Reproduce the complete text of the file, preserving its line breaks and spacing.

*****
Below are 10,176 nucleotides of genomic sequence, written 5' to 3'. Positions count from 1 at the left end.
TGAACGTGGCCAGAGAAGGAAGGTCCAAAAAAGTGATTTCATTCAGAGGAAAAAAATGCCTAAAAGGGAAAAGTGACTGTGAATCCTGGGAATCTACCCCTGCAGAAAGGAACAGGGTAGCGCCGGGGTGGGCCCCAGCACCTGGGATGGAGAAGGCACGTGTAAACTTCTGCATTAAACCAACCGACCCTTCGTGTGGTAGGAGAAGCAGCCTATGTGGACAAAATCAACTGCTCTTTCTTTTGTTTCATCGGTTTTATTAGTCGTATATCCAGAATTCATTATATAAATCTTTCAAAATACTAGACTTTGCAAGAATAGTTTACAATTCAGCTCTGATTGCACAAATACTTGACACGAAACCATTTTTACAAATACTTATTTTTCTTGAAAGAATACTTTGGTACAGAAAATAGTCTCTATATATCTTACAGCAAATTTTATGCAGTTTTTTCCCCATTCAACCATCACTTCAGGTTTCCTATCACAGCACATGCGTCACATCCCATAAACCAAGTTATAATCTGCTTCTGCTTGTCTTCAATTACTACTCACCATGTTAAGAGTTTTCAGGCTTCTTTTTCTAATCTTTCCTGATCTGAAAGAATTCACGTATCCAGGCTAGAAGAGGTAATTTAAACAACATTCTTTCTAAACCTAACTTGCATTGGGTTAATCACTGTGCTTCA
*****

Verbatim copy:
Below are 10,176 nucleotides of genomic sequence, written 5' to 3'. Positions count from 1 at the left end.
TGAACGTGGCCAGAGAAGGAAGGTCCAAAAAAGTGATTTCATTCAGAGGAAAAAAATGCCTAAAAGGGAAAAGTGACTGTGAATCCTGGGAATCTACCCCTGCAGAAAGGAACAGGGTAGCGCCGGGGTGGGCCCCAGCACCTGGGATGGAGAAGGCACGTGTAAACTTCTGCATTAAACCAACCGACCCTTCGTGTGGTAGGAGAAGCAGCCTATGTGGACAAAATCAACTGCTCTTTCTTTTGTTTCATCGGTTTTATTAGTCGTATATCCAGAATTCATTATATAAATCTTTCAAAATACTAGACTTTGCAAGAATAGTTTACAATTCAGCTCTGATTGCACAAATACTTGACACGAAACCATTTTTACAAATACTTATTTTTCTTGAAAGAATACTTTGGTACAGAAAATAGTCTCTATATATCTTACAGCAAATTTTATGCAGTTTTTTCCCCATTCAACCATCACTTCAGGTTTCCTATCACAGCACATGCGTCACATCCCATAAACCAAGTTATAATCTGCTTCTGCTTGTCTTCAATTACTACTCACCATGTTAAGAGTTTTCAGGCTTCTTTTTCTAATCTTTCCTGATCTGAAAGAATTCACGTATCCAGGCTAGAAGAGGTAATTTAAACAACATTCTTTCTAAACCTAACTTGCATTGGGTTAATCACTGTGCTTCA